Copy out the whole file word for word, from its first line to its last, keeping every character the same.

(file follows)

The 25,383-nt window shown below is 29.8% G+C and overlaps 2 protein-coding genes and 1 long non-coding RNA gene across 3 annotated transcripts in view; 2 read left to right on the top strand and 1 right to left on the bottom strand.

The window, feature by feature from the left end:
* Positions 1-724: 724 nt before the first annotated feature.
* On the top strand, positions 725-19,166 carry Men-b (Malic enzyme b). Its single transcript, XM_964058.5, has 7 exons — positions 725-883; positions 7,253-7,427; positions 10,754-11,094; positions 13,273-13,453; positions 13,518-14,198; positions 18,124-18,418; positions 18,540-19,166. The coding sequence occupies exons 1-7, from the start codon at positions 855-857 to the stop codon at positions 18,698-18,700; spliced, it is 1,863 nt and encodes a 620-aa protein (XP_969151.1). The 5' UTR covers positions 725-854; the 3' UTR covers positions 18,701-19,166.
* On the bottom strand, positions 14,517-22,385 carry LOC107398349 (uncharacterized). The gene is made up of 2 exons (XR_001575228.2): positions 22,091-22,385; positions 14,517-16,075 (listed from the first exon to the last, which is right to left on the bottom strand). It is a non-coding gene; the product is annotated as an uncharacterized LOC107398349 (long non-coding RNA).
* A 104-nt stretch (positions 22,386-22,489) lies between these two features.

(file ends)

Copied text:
The 25,383-nt window shown below is 29.8% G+C and overlaps 2 protein-coding genes and 1 long non-coding RNA gene across 3 annotated transcripts in view; 2 read left to right on the top strand and 1 right to left on the bottom strand.

The window, feature by feature from the left end:
* Positions 1-724: 724 nt before the first annotated feature.
* On the top strand, positions 725-19,166 carry Men-b (Malic enzyme b). Its single transcript, XM_964058.5, has 7 exons — positions 725-883; positions 7,253-7,427; positions 10,754-11,094; positions 13,273-13,453; positions 13,518-14,198; positions 18,124-18,418; positions 18,540-19,166. The coding sequence occupies exons 1-7, from the start codon at positions 855-857 to the stop codon at positions 18,698-18,700; spliced, it is 1,863 nt and encodes a 620-aa protein (XP_969151.1). The 5' UTR covers positions 725-854; the 3' UTR covers positions 18,701-19,166.
* On the bottom strand, positions 14,517-22,385 carry LOC107398349 (uncharacterized). The gene is made up of 2 exons (XR_001575228.2): positions 22,091-22,385; positions 14,517-16,075 (listed from the first exon to the last, which is right to left on the bottom strand). It is a non-coding gene; the product is annotated as an uncharacterized LOC107398349 (long non-coding RNA).
* A 104-nt stretch (positions 22,386-22,489) lies between these two features.